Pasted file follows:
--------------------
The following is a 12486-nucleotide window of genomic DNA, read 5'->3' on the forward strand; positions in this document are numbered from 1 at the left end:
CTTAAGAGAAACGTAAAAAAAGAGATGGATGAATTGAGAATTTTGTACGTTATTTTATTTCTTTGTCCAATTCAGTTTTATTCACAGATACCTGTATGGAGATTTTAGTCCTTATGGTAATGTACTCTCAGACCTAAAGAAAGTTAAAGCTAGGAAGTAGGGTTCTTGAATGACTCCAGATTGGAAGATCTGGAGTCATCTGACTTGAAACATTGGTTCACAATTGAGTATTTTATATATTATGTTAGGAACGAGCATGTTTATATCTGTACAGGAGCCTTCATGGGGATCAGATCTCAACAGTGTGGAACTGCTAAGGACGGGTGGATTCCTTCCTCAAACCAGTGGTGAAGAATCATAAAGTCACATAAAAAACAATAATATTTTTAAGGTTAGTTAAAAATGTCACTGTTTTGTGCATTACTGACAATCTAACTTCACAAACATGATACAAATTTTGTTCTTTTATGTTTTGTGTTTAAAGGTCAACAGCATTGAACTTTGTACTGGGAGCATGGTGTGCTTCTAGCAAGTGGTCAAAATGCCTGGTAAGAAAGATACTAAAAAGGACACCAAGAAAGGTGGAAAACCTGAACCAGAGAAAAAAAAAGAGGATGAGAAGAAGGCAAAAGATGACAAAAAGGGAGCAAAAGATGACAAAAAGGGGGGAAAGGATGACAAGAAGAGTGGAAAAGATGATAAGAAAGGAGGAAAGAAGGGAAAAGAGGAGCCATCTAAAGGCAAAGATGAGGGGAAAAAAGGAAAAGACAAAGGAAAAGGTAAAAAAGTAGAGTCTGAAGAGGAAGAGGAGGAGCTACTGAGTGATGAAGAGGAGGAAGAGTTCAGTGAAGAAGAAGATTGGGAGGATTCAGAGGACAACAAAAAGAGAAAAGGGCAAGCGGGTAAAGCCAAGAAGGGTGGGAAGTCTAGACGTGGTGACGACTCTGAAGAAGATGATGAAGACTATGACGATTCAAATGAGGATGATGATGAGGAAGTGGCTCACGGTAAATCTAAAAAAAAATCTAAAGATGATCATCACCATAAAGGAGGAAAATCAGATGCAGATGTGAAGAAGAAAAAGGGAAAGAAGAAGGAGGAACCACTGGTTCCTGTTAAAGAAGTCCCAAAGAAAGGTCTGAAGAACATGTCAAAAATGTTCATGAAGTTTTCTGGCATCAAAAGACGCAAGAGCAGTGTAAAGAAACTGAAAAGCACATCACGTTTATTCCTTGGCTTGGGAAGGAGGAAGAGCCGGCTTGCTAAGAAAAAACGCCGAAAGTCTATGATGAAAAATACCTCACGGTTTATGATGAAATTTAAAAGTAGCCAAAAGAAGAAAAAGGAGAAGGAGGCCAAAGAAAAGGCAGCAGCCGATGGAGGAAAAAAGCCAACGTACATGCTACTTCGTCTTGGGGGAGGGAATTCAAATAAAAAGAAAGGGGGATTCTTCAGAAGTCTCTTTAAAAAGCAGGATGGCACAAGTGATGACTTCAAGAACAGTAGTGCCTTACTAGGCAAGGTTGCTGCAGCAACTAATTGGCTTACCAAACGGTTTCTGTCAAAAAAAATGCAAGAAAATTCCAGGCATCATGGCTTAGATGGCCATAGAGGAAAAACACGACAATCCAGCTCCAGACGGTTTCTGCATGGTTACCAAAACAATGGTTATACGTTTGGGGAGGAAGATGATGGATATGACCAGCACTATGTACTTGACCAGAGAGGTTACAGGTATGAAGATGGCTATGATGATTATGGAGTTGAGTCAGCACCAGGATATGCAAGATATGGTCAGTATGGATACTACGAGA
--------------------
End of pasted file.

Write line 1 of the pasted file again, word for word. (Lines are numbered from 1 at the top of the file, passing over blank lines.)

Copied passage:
The following is a 12486-nucleotide window of genomic DNA, read 5'->3' on the forward strand; positions in this document are numbered from 1 at the left end: